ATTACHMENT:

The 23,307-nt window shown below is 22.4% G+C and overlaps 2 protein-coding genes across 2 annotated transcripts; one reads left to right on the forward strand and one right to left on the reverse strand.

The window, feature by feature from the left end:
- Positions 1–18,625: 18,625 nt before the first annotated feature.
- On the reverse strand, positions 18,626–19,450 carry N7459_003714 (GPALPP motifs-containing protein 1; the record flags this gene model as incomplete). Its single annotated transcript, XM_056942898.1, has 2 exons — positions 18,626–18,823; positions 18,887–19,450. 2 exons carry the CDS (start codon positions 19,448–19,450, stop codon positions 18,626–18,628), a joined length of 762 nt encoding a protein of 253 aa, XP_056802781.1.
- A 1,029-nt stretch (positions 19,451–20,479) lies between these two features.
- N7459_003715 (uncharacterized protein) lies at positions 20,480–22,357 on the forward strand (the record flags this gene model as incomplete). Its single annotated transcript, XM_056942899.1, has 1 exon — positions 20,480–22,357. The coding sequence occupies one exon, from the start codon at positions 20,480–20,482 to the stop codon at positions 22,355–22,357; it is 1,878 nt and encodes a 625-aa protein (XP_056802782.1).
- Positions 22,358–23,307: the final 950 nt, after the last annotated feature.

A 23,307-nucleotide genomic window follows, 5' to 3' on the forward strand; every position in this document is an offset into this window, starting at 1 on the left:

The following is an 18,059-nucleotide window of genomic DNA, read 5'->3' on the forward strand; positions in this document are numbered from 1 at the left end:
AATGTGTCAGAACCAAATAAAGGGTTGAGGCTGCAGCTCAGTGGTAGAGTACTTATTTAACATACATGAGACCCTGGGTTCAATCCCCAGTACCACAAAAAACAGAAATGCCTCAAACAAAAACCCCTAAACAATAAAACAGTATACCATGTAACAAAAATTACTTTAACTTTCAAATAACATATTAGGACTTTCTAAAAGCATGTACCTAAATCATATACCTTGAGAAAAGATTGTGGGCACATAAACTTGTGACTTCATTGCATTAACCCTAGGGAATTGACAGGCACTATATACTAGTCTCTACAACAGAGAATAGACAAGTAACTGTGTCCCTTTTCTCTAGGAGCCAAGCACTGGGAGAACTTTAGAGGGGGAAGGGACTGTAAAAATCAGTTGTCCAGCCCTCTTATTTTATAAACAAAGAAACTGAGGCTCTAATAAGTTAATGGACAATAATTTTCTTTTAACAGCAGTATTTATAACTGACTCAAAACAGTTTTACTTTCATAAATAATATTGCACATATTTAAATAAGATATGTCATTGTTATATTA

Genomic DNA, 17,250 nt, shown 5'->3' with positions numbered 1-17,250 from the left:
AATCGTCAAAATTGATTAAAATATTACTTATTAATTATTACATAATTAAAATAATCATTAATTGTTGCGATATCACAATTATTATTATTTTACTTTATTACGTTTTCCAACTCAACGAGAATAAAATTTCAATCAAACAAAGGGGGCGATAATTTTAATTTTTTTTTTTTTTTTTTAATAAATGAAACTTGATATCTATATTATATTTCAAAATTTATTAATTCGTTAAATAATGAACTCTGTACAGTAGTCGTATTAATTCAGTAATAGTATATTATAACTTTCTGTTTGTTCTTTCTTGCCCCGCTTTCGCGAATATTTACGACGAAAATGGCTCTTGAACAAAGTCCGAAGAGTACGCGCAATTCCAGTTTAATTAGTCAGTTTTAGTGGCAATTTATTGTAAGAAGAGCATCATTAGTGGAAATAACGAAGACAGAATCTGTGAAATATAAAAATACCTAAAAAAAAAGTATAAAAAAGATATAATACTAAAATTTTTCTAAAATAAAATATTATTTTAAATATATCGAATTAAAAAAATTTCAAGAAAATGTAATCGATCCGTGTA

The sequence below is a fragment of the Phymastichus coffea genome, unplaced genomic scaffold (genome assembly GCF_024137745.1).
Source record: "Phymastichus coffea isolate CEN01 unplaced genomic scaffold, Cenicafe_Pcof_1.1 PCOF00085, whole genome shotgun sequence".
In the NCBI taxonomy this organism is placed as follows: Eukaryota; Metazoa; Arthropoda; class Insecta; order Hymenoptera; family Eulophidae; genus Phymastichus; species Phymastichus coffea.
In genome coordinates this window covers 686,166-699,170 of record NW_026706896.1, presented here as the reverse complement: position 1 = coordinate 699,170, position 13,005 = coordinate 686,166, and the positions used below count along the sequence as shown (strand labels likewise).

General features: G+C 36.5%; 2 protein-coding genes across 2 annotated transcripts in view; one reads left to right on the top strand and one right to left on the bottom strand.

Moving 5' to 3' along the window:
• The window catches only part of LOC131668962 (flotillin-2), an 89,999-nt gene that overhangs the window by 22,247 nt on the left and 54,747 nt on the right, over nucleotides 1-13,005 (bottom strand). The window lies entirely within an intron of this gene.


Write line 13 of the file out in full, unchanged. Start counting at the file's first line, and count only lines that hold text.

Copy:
The sequence below is a fragment of the Phymastichus coffea genome, unplaced genomic scaffold (genome assembly GCF_024137745.1).